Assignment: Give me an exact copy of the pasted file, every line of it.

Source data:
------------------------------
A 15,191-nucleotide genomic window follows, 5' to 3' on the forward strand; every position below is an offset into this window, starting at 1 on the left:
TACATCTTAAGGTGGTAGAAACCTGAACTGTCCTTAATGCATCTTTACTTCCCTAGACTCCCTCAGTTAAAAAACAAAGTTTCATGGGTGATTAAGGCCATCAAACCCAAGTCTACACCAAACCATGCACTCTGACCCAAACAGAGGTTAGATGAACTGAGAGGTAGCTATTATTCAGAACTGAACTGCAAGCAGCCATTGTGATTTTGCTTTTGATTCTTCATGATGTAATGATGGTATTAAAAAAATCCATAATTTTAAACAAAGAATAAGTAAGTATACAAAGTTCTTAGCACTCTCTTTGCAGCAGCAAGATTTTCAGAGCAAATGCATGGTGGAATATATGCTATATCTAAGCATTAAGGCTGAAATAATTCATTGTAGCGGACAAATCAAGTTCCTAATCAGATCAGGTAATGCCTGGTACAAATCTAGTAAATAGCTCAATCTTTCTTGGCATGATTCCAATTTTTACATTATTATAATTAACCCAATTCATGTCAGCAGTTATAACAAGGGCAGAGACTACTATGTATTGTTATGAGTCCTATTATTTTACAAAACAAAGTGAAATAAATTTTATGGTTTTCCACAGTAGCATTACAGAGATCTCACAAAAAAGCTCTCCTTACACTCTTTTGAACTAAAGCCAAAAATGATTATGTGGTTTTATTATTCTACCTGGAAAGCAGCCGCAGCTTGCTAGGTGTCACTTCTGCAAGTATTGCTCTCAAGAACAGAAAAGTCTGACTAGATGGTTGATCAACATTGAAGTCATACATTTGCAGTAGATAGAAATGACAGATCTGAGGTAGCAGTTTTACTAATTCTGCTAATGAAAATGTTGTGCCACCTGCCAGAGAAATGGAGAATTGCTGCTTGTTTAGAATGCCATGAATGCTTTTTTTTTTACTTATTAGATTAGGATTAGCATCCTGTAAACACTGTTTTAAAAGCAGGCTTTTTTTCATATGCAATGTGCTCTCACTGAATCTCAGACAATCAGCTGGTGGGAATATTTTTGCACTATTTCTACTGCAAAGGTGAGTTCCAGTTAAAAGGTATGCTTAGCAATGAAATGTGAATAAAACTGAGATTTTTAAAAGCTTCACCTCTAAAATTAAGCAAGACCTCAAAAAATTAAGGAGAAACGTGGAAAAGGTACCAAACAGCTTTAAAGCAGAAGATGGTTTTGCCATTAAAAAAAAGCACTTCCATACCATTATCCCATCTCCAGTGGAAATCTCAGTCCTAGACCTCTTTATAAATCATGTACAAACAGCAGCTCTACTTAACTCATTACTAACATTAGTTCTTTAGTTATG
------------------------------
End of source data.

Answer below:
A 15,191-nucleotide genomic window follows, 5' to 3' on the forward strand; every position below is an offset into this window, starting at 1 on the left:
TACATCTTAAGGTGGTAGAAACCTGAACTGTCCTTAATGCATCTTTACTTCCCTAGACTCCCTCAGTTAAAAAACAAAGTTTCATGGGTGATTAAGGCCATCAAACCCAAGTCTACACCAAACCATGCACTCTGACCCAAACAGAGGTTAGATGAACTGAGAGGTAGCTATTATTCAGAACTGAACTGCAAGCAGCCATTGTGATTTTGCTTTTGATTCTTCATGATGTAATGATGGTATTAAAAAAATCCATAATTTTAAACAAAGAATAAGTAAGTATACAAAGTTCTTAGCACTCTCTTTGCAGCAGCAAGATTTTCAGAGCAAATGCATGGTGGAATATATGCTATATCTAAGCATTAAGGCTGAAATAATTCATTGTAGCGGACAAATCAAGTTCCTAATCAGATCAGGTAATGCCTGGTACAAATCTAGTAAATAGCTCAATCTTTCTTGGCATGATTCCAATTTTTACATTATTATAATTAACCCAATTCATGTCAGCAGTTATAACAAGGGCAGAGACTACTATGTATTGTTATGAGTCCTATTATTTTACAAAACAAAGTGAAATAAATTTTATGGTTTTCCACAGTAGCATTACAGAGATCTCACAAAAAAGCTCTCCTTACACTCTTTTGAACTAAAGCCAAAAATGATTATGTGGTTTTATTATTCTACCTGGAAAGCAGCCGCAGCTTGCTAGGTGTCACTTCTGCAAGTATTGCTCTCAAGAACAGAAAAGTCTGACTAGATGGTTGATCAACATTGAAGTCATACATTTGCAGTAGATAGAAATGACAGATCTGAGGTAGCAGTTTTACTAATTCTGCTAATGAAAATGTTGTGCCACCTGCCAGAGAAATGGAGAATTGCTGCTTGTTTAGAATGCCATGAATGCTTTTTTTTTTACTTATTAGATTAGGATTAGCATCCTGTAAACACTGTTTTAAAAGCAGGCTTTTTTTCATATGCAATGTGCTCTCACTGAATCTCAGACAATCAGCTGGTGGGAATATTTTTGCACTATTTCTACTGCAAAGGTGAGTTCCAGTTAAAAGGTATGCTTAGCAATGAAATGTGAATAAAACTGAGATTTTTAAAAGCTTCACCTCTAAAATTAAGCAAGACCTCAAAAAATTAAGGAGAAACGTGGAAAAGGTACCAAACAGCTTTAAAGCAGAAGATGGTTTTGCCATTAAAAAAAAGCACTTCCATACCATTATCCCATCTCCAGTGGAAATCTCAGTCCTAGACCTCTTTATAAATCATGTACAAACAGCAGCTCTACTTAACTCATTACTAACATTAGTTCTTTAGTTATG